Thirty-six months after JB’s murder, Ghana is still playing “Ludo” and “Oware” or maybe “chacha” with the matter. Among then and now, I have been irritated and threatened by family, citizens and police alike. I have had jesters amongst his peers call me names and cast aspersions at me; maybe out of dread of their own dull shadows! I have had true spokespersons, aided by media houses, slandering me. I have had his townsfolk attack my family and me.

I have been summoned to the Police HQ on countless occasions and subjected to what I would casually describe as “the demonstration of scrubbing a new twisted with Himalayan stone salt” and topped up with a million and one questions including, to my stun, a joyful “so madam do you wear waist dots?” in a meeting room populated by a men-only CID group who maybe thought it was their birthright to get familiar with what’s in each lady’s clothing!

And if you think that’s inappropriate, attempt that Sunday morning when one of those men; a man at the helm of investigating my husband’s murder, thought it sensible to gather the sheer unadorned temerity, call me and disclose to me how beautiful/hot he thinks I am and give me reasons why I should wed him; a generally married man. Yes, he had the audacity… and this was the head of a certain significant unit at the CID… and I should believe that they did a great work? May God forgive him.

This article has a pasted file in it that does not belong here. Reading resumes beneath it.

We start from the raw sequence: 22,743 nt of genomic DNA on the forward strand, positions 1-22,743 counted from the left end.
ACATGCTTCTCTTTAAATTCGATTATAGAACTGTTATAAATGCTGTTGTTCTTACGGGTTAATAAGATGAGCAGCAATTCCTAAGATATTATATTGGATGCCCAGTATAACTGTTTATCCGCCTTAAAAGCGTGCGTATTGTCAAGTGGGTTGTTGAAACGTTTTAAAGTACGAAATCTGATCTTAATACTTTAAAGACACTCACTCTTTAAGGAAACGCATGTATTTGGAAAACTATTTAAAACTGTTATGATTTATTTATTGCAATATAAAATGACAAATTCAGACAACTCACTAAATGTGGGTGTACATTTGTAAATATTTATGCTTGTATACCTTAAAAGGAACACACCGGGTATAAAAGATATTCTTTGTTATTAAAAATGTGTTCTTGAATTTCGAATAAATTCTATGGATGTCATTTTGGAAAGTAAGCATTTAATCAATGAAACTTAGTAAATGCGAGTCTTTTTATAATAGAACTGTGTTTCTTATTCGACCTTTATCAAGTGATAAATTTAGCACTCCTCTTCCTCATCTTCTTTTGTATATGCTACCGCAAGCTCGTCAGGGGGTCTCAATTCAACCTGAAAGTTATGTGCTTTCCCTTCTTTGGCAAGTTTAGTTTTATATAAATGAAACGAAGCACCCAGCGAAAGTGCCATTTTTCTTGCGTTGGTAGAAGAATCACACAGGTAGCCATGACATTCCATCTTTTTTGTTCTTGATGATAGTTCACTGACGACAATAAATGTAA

It took five months for Jo Cox’s assailant to be apprehended, arraigned and convicted. three years ago, the Ghanaian police guaranteed me they will apprehend the murderer ASAP. Within three days, they had done precisely that and given me expect justice. Thirty-six months later… (three awful years and more than seven times the quantity of months the UK took to determine the instance of Jo Cox’s murder,) we are still watching “comedies” (previews) and the “cine” (movie/show) is yet to begin.

I woke up a couple of moments ago with a cocktail of emotions-outrage, hurt, reestablished grief with a topping of billows of disappointment. However, an abrupt wind of quiet is by all accounts blowing over me. It’s nearly like the universe were whispering “unwind, Ivy; unwind… ” After a petition, a glass of water and a couple of full breaths, I picked up my phone to catch up on emails and beneath is the content of the first email I opened:

“For my contemplations are not your considerations, neither are your ways my methodologies,” declares the LORD. (Isaiah 55:8)

“Be still within the sight of the Lord, and wait patiently for him to act.” (Psalm 37:7)

God is in no rush. We will in general think that if God is truly drawn in, He will change things within the following hour or somewhere in the vicinity. Certainly by twilight. Totally by the week’s end. However, God is not a captive to the human clock. Compared to crafted by mankind, He is extremely deliberate and painfully lethargic. As religion writer George Herbert wisely wrote, “God’s mill grinds moderate, yet sure.”

It’s all making sense now… that feeling of quiet was indeed the universe saying “unwind, Ivy; unwind… ” I take the statements as a message to my children and I; and I give the commentary to the individuals who deemed it fit to take a life that is not their own. A life that they did not create. A life that they can’t supplant.

Continue to rest in our creator’s chest, Kofi; continue to be a guardian holy messenger watching over your three girls. and forgive them… them that stole all you had. Them that stole your life…